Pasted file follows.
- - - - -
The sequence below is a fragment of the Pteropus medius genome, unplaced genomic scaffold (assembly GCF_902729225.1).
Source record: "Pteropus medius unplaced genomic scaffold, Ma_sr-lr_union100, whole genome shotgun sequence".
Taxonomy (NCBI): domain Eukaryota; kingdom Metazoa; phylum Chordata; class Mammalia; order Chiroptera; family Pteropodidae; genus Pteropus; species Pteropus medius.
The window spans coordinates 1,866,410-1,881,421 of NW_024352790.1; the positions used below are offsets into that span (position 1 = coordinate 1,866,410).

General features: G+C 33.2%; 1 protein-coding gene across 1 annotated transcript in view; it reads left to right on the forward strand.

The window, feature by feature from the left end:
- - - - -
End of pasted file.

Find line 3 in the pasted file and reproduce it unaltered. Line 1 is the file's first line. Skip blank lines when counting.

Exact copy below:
Taxonomy (NCBI): domain Eukaryota; kingdom Metazoa; phylum Chordata; class Mammalia; order Chiroptera; family Pteropodidae; genus Pteropus; species Pteropus medius.